In a world where breaking news is most often spotted first on social media before it’s blasted over the airwaves, it is essential to blend your social media and media relations strategies. Just look at the news of Whitney Huston’s death, which broke on Twitter 47 minutes before it was reported in traditional media.
But even in the non-celebrity world, a blend of traditional and social media relations is key to achieving success in both arenas. Here are four reasons why:
Combining your social and media relations teams saves time and budget. When you have individuals from different organizations working on media relations and social media (whether it’s two agencies or an agency and an internal team member), there is often a disconnect. One team can be held up waiting for another team to share content for repurposing or posting. Content creation and maintenance are expedited when PR and social media are handled by the same team. Not to mention, you then have one point of contact for both traditional and social media inquiries.
It’s important to have a common voice. The voice of your company should be consistent across all platforms. Whether it’s a news release or a tweet, the tone and strategy need to be aligned. Most companies have (or at least should have) a social media policy that outlines what can and cannot be shared online; which is often similar to what is allowed to be shared with traditional media.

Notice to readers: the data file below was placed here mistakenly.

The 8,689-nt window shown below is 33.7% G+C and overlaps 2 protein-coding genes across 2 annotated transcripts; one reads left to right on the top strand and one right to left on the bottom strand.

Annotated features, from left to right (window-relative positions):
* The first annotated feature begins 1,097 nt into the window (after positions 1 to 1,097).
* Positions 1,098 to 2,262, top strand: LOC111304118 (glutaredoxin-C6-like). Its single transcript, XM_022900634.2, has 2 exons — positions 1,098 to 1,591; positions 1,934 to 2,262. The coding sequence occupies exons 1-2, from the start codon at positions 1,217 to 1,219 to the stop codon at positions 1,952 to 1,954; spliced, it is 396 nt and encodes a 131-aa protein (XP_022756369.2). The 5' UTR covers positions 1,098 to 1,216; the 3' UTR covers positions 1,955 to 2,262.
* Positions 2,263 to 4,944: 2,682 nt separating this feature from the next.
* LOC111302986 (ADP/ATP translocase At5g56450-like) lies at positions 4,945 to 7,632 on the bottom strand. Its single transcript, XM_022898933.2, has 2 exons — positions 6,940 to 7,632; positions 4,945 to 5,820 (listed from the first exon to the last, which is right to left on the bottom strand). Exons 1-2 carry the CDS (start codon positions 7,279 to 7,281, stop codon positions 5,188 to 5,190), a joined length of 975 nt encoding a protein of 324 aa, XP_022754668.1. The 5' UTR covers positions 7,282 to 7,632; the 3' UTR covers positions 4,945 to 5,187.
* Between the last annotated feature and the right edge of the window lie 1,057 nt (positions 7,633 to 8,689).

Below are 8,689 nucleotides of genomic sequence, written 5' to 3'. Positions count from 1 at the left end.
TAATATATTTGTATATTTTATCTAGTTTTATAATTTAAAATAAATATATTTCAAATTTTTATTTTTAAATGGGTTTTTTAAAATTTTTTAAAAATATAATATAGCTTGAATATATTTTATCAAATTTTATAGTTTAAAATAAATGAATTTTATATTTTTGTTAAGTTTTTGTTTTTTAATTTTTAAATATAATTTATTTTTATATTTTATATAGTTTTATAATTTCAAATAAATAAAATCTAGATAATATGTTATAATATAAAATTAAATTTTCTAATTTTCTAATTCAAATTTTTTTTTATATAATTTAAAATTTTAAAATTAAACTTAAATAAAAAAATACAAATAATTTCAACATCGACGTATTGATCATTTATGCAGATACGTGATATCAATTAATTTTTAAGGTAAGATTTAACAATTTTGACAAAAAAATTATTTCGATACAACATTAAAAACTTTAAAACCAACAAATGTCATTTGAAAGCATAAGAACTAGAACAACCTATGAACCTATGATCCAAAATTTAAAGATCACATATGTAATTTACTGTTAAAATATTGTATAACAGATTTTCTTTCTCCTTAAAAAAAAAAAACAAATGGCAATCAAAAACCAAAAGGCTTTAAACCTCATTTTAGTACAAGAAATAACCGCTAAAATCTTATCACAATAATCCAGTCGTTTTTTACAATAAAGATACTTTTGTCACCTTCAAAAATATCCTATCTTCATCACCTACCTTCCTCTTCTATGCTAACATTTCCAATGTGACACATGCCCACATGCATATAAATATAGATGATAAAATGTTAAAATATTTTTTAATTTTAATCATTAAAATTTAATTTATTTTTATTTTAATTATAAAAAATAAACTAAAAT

It’s where your stakeholders look for answers during a crisis. Social media plays a huge role in crisis communications today. Companies must respond immediately in a crisis, and vague media statements don’t always cut it. When a crisis hits, consumers will turn to social media for answers and your company needs to be able to provide them. Carnival Cruise Lines received much criticism for its decision to “take a break” from posting on its social media pages during the shipwreck of the Costa Concordia in Italy. Unfortunately, you cannot turn off social media. The company received angry comments, complaints and inquiries and is still working to rebuild its reputation.
Social media helps build media relationships. After working with a new reporter on a story, one of the first things I do is follow them on Twitter from both my personal and my client/brand’s account. Doing so helps keep you and your client top of mind, and also invites the reporter to opt-in to updates that might be of interest for future stories. Many reporters spend more time Tweeting or on Facebook than they do on their email, which is usually overloaded.